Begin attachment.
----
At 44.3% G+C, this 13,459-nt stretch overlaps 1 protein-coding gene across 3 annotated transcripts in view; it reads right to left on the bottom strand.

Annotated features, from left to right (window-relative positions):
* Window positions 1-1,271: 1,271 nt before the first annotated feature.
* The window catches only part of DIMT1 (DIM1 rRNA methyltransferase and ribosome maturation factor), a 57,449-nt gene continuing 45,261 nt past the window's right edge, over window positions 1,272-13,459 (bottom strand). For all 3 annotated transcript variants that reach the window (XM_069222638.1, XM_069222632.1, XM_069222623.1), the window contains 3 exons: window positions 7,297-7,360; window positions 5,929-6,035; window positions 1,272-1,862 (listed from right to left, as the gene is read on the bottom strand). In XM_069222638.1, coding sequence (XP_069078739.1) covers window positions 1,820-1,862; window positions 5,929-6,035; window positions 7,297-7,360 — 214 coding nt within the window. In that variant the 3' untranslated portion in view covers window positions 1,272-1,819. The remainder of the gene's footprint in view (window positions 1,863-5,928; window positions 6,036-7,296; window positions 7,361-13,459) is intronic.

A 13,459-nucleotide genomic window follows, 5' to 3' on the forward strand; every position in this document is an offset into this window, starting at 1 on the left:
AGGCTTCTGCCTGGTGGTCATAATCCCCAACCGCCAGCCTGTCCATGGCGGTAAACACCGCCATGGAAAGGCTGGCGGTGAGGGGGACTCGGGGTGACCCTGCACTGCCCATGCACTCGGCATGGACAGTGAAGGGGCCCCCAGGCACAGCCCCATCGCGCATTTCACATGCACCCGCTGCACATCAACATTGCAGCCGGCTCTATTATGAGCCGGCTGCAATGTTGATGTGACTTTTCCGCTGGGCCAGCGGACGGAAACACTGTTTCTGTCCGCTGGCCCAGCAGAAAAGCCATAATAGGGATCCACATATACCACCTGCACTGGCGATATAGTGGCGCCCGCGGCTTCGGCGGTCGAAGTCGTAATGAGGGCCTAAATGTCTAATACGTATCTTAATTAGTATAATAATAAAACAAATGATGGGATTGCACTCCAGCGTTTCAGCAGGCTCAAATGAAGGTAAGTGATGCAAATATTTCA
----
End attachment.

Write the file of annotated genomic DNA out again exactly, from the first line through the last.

At 44.3% G+C, this 13,459-nt stretch overlaps 1 protein-coding gene across 3 annotated transcripts in view; it reads right to left on the bottom strand.

Annotated features, from left to right (window-relative positions):
* Window positions 1-1,271: 1,271 nt before the first annotated feature.
* The window catches only part of DIMT1 (DIM1 rRNA methyltransferase and ribosome maturation factor), a 57,449-nt gene continuing 45,261 nt past the window's right edge, over window positions 1,272-13,459 (bottom strand). For all 3 annotated transcript variants that reach the window (XM_069222638.1, XM_069222632.1, XM_069222623.1), the window contains 3 exons: window positions 7,297-7,360; window positions 5,929-6,035; window positions 1,272-1,862 (listed from right to left, as the gene is read on the bottom strand). In XM_069222638.1, coding sequence (XP_069078739.1) covers window positions 1,820-1,862; window positions 5,929-6,035; window positions 7,297-7,360 — 214 coding nt within the window. In that variant the 3' untranslated portion in view covers window positions 1,272-1,819. The remainder of the gene's footprint in view (window positions 1,863-5,928; window positions 6,036-7,296; window positions 7,361-13,459) is intronic.

A 13,459-nucleotide genomic window follows, 5' to 3' on the forward strand; every position in this document is an offset into this window, starting at 1 on the left:
AGGCTTCTGCCTGGTGGTCATAATCCCCAACCGCCAGCCTGTCCATGGCGGTAAACACCGCCATGGAAAGGCTGGCGGTGAGGGGGACTCGGGGTGACCCTGCACTGCCCATGCACTCGGCATGGACAGTGAAGGGGCCCCCAGGCACAGCCCCATCGCGCATTTCACATGCACCCGCTGCACATCAACATTGCAGCCGGCTCTATTATGAGCCGGCTGCAATGTTGATGTGACTTTTCCGCTGGGCCAGCGGACGGAAACACTGTTTCTGTCCGCTGGCCCAGCAGAAAAGCCATAATAGGGATCCACATATACCACCTGCACTGGCGATATAGTGGCGCCCGCGGCTTCGGCGGTCGAAGTCGTAATGAGGGCCTAAATGTCTAATACGTATCTTAATTAGTATAATAATAAAACAAATGATGGGATTGCACTCCAGCGTTTCAGCAGGCTCAAATGAAGGTAAGTGATGCAAATATTTCA